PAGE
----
Candle lighting 17h30
Shabbat ends 18h29
GREATEST NATIONAL ASSET
The primary national asset of the Jewish People, which has provided us with more wealth than any other, is the Torah itself.
It is this special gift that ultimately makes us who we are. What is sometimes overlooked though is that we can’t always pinpoint and fathom exactly how we are impacted by this most powerful repository of the deepest wisdom available to humanity.
The Torah divides its laws into two categories. Mishpatim are laws that we can easily grasp, such as civil laws or honouring parents. Chukim (decrees) (singular: chok) are laws that are beyond our comprehension. The classic example is outlined in this week’s Parsha. It is the Parah Adumah, the Red Heifer which is used to purify a person who comes into contact with a corpse during Temple times. Even though this is the specific case being discussed, the verse uses a phrase which ties the word chok into the entire Torah. This indicates that on some level the entire Torah is a chok.
This reminds us that Torah is far deeper than we can ever fully understand. The impact that it has on us as individuals, and as a nation, is deeper than what is immediately apparent. This is why Jewish education – Torah education – is so powerful, and why it has enriched us as a people so brilliantly. When our children learn our national holy language, the stories and mitzvot in the Torah, the festivals, the Siddur, Jewish values and practices, and about our history as a nation, we don’t just cover our curriculum, but give them far more than we can ever truly perceive, because we give them access to a Torah that is ultimately a chok – more impactful than our limited current view allows us to know.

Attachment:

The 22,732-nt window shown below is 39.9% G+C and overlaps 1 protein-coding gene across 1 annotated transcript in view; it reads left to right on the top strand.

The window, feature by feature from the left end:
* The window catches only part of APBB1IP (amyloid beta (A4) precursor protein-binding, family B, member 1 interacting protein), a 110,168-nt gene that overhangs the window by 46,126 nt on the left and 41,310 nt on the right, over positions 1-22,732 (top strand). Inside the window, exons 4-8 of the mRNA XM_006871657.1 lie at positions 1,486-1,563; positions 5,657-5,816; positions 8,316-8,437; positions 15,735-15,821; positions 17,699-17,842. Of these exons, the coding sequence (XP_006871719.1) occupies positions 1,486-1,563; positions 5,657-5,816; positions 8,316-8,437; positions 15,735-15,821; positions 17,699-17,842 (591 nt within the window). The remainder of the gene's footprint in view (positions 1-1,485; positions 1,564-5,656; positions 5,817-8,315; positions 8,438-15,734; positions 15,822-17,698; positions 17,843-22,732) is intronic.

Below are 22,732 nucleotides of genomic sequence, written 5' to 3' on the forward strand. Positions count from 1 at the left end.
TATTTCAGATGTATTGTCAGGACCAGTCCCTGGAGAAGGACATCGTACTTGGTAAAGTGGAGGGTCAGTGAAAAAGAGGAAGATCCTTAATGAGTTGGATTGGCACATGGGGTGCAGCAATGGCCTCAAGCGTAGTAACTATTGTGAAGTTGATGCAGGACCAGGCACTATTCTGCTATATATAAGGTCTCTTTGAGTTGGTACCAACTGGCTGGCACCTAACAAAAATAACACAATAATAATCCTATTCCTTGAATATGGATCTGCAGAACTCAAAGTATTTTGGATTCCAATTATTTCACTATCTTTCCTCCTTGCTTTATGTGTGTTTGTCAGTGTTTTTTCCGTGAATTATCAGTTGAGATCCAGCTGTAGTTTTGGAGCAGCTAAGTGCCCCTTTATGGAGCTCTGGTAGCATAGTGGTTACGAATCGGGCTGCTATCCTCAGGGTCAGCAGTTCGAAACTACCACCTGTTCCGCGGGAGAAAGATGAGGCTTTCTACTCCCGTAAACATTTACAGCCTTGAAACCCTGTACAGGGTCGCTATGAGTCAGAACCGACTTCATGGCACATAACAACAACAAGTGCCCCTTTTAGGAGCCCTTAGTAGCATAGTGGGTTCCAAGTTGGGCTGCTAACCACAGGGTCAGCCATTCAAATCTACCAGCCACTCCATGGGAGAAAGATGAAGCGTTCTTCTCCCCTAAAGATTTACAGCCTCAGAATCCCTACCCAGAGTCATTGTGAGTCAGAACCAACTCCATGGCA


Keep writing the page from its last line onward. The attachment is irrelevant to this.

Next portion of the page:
How can we as parents and teachers work together to impart this high regard for Jewish knowledge and inspiration to the next generation?
Firstly, we best show this with integrity by modelling a lifelong involvement in Jewish learning ourselves. That will show them that we truly do value its power.
Secondly, we are best positioned to equip our children in their own learning journeys through life when home and school work in partnership to support their Torah learning. As I saw recently in a photo of a board placed at the pick-up point outside a school: “Dear Parents. Tag, you’re it! Love, Teachers.”